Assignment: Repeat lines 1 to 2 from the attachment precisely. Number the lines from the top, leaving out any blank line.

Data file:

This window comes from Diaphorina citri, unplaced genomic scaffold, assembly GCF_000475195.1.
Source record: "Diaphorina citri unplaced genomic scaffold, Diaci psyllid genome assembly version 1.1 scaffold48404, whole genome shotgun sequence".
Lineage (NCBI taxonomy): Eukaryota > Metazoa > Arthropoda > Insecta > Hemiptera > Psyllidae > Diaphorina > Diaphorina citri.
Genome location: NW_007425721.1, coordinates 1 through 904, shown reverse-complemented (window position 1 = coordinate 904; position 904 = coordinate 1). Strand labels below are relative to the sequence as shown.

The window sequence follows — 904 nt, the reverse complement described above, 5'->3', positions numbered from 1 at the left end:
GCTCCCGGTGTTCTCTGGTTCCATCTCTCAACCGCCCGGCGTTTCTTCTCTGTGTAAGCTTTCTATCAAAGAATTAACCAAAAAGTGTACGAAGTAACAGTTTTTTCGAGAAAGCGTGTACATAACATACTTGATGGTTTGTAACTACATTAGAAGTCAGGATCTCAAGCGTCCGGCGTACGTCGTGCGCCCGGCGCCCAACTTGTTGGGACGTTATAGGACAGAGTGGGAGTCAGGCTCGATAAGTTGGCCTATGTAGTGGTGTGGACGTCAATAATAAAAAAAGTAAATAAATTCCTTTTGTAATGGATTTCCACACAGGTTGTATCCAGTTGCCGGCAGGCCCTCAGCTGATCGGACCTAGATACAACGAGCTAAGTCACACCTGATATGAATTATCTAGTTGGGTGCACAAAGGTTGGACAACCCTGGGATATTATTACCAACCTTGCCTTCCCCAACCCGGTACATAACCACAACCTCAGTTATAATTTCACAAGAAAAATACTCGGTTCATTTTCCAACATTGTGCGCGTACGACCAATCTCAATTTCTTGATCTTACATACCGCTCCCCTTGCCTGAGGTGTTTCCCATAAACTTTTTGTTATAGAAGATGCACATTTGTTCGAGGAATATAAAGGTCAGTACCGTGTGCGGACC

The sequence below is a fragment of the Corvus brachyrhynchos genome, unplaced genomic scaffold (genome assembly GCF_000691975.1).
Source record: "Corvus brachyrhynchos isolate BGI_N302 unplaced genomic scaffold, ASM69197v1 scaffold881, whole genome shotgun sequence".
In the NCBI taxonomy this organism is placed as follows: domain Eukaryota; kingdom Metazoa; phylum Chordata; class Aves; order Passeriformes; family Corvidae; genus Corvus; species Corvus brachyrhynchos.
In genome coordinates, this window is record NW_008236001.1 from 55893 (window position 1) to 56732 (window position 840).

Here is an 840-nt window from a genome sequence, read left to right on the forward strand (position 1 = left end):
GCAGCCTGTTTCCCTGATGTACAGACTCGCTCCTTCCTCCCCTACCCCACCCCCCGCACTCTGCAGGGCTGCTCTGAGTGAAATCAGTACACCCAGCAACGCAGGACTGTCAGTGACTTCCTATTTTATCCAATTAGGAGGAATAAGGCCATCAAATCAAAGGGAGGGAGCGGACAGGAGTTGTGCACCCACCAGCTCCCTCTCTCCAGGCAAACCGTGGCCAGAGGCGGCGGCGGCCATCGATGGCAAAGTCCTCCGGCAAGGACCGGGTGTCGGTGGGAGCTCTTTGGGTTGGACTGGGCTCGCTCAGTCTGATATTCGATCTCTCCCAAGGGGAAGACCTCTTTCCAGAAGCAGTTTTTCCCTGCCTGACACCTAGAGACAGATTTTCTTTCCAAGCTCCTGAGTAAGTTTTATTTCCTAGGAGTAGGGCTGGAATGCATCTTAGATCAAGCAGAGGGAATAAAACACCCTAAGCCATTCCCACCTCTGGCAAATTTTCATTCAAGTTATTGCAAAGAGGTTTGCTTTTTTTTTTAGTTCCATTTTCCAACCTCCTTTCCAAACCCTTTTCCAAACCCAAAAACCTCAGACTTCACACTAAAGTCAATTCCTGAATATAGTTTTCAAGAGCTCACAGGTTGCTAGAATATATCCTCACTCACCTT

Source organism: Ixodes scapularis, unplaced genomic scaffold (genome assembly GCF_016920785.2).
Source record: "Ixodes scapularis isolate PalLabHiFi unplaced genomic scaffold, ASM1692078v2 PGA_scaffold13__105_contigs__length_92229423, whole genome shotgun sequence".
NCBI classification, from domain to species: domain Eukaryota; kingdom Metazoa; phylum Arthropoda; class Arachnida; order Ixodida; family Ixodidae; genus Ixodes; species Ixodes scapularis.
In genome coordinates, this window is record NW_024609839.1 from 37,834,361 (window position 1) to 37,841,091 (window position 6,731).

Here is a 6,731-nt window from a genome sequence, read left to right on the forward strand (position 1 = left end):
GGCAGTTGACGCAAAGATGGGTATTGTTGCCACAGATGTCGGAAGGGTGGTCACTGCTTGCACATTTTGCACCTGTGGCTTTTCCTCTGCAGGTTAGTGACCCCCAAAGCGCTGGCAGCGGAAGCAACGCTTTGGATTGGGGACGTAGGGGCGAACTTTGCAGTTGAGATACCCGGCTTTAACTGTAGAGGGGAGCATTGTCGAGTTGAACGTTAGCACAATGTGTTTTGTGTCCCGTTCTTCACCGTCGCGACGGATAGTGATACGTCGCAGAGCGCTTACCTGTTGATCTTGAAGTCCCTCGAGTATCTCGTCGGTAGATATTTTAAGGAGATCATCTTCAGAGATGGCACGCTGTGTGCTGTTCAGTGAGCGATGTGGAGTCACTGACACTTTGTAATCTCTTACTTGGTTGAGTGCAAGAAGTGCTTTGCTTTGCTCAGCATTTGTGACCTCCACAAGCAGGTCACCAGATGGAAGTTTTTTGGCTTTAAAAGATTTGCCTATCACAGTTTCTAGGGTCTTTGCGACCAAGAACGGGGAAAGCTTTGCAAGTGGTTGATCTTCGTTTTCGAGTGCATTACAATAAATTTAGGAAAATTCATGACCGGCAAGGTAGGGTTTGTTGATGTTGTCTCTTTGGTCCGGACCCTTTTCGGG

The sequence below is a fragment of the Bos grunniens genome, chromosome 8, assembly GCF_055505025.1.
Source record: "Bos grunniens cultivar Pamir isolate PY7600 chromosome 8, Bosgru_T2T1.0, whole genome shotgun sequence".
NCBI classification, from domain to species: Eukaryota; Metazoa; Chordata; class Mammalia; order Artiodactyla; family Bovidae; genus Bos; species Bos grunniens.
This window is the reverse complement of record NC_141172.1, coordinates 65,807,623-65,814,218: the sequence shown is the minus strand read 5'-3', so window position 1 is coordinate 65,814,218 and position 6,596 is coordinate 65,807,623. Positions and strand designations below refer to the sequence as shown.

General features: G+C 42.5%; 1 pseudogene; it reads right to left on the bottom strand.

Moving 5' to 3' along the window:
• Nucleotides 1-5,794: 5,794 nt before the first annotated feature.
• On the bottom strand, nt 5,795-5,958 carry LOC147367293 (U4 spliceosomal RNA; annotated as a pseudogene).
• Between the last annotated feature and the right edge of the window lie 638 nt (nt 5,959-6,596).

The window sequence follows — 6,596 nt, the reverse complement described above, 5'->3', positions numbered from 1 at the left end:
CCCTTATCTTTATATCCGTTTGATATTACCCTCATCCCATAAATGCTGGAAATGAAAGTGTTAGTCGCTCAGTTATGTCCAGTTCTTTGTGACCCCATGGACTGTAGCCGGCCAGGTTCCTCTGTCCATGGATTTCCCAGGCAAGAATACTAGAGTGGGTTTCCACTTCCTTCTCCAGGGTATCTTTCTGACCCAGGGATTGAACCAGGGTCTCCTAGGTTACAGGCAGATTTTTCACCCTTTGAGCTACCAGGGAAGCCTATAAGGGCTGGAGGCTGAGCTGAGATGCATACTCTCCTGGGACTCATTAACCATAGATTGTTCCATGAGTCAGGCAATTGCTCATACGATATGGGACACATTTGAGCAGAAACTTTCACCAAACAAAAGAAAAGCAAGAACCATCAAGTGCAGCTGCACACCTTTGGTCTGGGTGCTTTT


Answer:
This window comes from Diaphorina citri, unplaced genomic scaffold, assembly GCF_000475195.1.
Source record: "Diaphorina citri unplaced genomic scaffold, Diaci psyllid genome assembly version 1.1 scaffold48404, whole genome shotgun sequence".